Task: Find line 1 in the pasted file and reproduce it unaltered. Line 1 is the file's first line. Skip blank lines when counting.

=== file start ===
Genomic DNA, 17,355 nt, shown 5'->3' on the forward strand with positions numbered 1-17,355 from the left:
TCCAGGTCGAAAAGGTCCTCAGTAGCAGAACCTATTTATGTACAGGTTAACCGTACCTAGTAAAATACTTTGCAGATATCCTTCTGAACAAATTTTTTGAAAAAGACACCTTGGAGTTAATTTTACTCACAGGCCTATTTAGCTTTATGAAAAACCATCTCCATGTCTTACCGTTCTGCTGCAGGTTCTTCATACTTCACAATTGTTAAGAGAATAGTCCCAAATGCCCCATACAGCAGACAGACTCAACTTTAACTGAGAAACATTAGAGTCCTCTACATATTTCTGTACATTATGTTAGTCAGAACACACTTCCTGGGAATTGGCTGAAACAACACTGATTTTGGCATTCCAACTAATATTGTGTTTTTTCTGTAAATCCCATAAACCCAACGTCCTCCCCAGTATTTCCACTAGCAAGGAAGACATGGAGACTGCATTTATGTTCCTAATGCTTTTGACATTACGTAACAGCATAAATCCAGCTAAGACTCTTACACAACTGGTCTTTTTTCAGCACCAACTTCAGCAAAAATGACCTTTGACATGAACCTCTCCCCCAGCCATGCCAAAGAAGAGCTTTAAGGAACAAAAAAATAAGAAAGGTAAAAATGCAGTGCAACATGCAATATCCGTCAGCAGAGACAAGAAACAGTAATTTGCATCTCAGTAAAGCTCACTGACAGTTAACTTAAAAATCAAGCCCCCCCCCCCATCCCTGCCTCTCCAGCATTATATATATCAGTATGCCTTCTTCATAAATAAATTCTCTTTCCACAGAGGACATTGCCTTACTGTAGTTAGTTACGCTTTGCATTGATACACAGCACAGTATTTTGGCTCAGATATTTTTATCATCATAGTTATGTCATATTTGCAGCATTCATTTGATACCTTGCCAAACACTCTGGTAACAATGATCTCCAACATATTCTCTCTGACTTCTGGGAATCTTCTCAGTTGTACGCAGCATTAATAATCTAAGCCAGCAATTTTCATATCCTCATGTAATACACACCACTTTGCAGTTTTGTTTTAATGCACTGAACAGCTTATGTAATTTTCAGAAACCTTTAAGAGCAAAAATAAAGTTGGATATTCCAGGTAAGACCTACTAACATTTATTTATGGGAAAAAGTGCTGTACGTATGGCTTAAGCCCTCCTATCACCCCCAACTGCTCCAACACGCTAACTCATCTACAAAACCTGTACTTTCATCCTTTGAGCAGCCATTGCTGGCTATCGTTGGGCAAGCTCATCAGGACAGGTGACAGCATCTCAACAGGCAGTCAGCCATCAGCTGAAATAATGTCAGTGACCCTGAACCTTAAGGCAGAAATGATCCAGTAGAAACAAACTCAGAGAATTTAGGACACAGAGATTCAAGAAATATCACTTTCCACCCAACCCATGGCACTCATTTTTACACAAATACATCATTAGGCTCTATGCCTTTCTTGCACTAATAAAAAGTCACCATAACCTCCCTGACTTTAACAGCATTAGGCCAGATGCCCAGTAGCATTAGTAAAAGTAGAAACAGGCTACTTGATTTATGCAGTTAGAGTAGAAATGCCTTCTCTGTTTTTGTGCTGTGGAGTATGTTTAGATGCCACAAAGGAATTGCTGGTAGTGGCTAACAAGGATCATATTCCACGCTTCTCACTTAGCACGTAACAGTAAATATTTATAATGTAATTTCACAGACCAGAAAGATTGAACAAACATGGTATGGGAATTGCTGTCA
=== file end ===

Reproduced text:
Genomic DNA, 17,355 nt, shown 5'->3' on the forward strand with positions numbered 1-17,355 from the left: